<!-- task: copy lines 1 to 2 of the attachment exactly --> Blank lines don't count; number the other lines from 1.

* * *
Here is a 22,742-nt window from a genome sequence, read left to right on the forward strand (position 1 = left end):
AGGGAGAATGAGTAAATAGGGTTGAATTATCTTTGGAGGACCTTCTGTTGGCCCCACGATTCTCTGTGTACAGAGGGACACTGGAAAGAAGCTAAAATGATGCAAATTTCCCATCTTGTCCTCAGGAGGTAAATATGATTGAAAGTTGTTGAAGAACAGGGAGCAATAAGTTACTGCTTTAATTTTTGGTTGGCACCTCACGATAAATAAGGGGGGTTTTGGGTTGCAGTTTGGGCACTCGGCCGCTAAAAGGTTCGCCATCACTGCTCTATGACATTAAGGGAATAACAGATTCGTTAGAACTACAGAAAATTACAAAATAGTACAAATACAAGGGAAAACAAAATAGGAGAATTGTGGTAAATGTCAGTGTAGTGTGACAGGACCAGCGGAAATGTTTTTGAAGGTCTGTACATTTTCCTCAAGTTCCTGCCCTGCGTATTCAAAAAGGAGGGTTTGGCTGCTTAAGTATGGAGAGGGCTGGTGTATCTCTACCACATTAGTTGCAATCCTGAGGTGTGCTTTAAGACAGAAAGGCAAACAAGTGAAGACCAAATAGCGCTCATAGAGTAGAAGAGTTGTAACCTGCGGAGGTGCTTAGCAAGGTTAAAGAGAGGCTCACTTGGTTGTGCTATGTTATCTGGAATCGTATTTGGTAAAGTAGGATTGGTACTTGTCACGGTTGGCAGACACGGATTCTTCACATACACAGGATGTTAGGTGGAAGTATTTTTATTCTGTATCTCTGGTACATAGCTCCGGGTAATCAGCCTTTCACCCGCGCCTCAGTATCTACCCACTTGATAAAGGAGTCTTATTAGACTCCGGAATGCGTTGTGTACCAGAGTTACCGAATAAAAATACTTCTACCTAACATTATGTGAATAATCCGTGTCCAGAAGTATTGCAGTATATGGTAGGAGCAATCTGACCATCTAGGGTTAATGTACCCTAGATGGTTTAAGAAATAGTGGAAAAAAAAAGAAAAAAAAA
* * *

Here is a 22,742-nt window from a genome sequence, read left to right on the forward strand (position 1 = left end):
AGGGAGAATGAGTAAATAGGGTTGAATTATCTTTGGAGGACCTTCTGTTGGCCCCACGATTCTCTGTGTACAGAGGGACACTGGAAAGAAGCTAAAATGATGCAAATTTCCCATCTTGTCCTCAGGAGGTAAATATGATTGAAAGTTGTTGAAGAACAGGGAGCAATAAGTTACTGCTTTAATTTTTGGTTGGCACCTCACGATAAATAAGGGGGGTTTTGGGTTGCAGTTTGGGCACTCGGCCGCTAAAAGGTTCGCCATCACTGCTCTATGACATTAAGGGAATAACAGATTCGTTAGAACTACAGAAAATTACAAAATAGTACAAATACAAGGGAAAACAAAATAGGAGAATTGTGGTAAATGTCAGTGTAGTGTGACAGGACCAGCGGAAATGTTTTTGAAGGTCTGTACATTTTCCTCAAGTTCCTGCCCTGCGTATTCAAAAAGGAGGGTTTGGCTGCTTAAGTATGGAGAGGGCTGGTGTATCTCTACCACATTAGTTGCAATCCTGAGGTGTGCTTTAAGACAGAAAGGCAAACAAGTGAAGACCAAATAGCGCTCATAGAGTAGAAGAGTTGTAACCTGCGGAGGTGCTTAGCAAGGTTAAAGAGAGGCTCACTTGGTTGTGCTATGTTATCTGGAATCGTATTTGGTAAAGTAGGATTGGTACTTGTCACGGTTGGCAGACACGGATTCTTCACATACACAGGATGTTAGGTGGAAGTATTTTTATTCTGTATCTCTGGTACATAGCTCCGGGTAATCAGCCTTTCACCCGCGCCTCAGTATCTACCCACTTGATAAAGGAGTCTTATTAGACTCCGGAATGCGTTGTGTACCAGAGTTACCGAATAAAAATACTTCTACCTAACATTATGTGAATAATCCGTGTCCAGAAGTATTGCAGTATATGGTAGGAGCAATCTGACCATCTAGGGTTAATGTACCCTAGATGGTTTAAGAAATAGTGGAAAAAAAAAGAAAAAAAAA